Ashutosh Gupta: "We ended up in Cincinnati, Ohio. When you immigrate, you start at the bottom. So your wages are low, and when you have a family and very little money to go around, you want to live in some kind of apartment complex, which offers decent schooling. So, you know, all the young immigrants are always found in the same pocket.
Ashraya Gupta: "I didn’t encounter average American white people until we moved to Long Island. I was one of three other people who weren’t white in my graduating class. That feeling of being 'foreign' didn’t hit me until I moved here, but also that coincided with middle school starting, so it was like double-dose.
"My brother’s social-studies teacher, in middle school, looked at his name on the attendance roster the first day and was like, 'Man, you really need to buy yourself a vowel.' Now, he talks about this, he can’t figure out if this is just naturally his personality or the personality he’s developed because of being an immigrant, always make them laugh, be a little diffident."
Ashutosh: "We had sent the records from Cincinnati to the school here. So when I got here, he had been put in English as a Second Language. I got into such a rage. Such a rage. I tried to find this person, to say 'Do you even read the files which land on your desk, just because you are unable to pronounce a name, you make assumptions? He is the smartest kid in your school!' I don’t know if that actually took place. But those were the thoughts in my head."
Ashraya: "Things that I should’ve called people out on and chose not to: One of my teachers said something like, 'In the sea of people in the classroom, I was an exotic treat.' It was awful. It was an awful thing to say!"
Ashutosh: "We have no conflict about our identity. We are Indians and we will always be Indians, wherever we go. That will be a problem for the next generation who have a claim to something, but it’s an indirect claim. They don’t really know what it is to be an Indian, though they have had peeks at it. The profound problem — when you ask me what I miss about India — I say what is there is centuries of history. Layer upon layer, it's incorporated into everyday song, language, it’s all around you.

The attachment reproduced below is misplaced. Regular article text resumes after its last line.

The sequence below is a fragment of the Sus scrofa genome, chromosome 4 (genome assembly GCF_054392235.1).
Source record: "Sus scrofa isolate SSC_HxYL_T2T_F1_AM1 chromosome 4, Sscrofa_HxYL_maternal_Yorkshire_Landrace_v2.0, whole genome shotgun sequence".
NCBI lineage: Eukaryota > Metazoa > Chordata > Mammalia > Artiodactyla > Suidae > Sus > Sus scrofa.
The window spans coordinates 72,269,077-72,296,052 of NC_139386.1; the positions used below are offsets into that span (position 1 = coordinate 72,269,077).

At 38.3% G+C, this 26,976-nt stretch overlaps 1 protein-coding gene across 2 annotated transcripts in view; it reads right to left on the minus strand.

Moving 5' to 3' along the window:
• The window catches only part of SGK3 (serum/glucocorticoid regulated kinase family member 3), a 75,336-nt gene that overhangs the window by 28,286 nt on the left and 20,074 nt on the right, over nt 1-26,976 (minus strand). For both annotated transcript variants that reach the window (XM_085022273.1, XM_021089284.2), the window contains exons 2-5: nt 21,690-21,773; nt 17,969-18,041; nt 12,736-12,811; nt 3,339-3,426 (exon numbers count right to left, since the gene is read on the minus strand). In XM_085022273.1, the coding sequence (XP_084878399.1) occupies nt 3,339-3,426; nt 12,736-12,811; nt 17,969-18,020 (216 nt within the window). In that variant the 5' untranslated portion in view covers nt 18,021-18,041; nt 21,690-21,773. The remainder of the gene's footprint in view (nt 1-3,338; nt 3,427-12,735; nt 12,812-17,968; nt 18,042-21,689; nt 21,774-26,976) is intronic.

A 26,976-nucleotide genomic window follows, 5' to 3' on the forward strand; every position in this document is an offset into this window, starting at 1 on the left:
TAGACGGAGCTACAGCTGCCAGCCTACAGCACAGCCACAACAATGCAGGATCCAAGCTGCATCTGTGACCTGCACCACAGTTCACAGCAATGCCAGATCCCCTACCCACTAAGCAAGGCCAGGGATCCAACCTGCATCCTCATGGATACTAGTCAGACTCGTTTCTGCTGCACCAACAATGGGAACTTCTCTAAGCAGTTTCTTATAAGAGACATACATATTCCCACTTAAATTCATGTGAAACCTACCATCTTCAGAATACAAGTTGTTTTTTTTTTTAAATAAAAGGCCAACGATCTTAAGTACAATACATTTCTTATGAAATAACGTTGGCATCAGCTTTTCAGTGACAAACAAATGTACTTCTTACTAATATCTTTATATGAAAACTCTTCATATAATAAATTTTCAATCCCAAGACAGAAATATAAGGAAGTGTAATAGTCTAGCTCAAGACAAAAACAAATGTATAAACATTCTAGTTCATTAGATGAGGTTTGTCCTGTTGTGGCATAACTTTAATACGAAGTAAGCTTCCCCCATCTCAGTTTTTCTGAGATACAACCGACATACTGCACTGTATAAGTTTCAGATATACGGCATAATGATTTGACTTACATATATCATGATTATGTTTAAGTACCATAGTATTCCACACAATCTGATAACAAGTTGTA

"That is why, now, I’m against globalization! Because everything gets lost. It’s like blending Chinese and Mexican food, perfectly good dinners, ruined by blending them together. The best wines in the world are not produced by mixing them into one jar. You have to let them have their own personality."
Ashraya: "I was thinking about where I would want to raise my kids, if I had kids in this country, I couldn’t really do it anywhere other than New York City, because, would I want to put my kids through the same nonsense of being the one nonwhite kid in a suburban school in Long Island? No — not that I didn’t turn out okay. But it wouldn’t make any sense for me to move back to India; what do I know about that? Where do I belong there? I don’t.
"A friend once said to me, 'If you had to pick between calling yourself white or black, you would definitely say white.' I was like, 'Dude! Those are not the options! No, I would not call myself white, are you insane?'"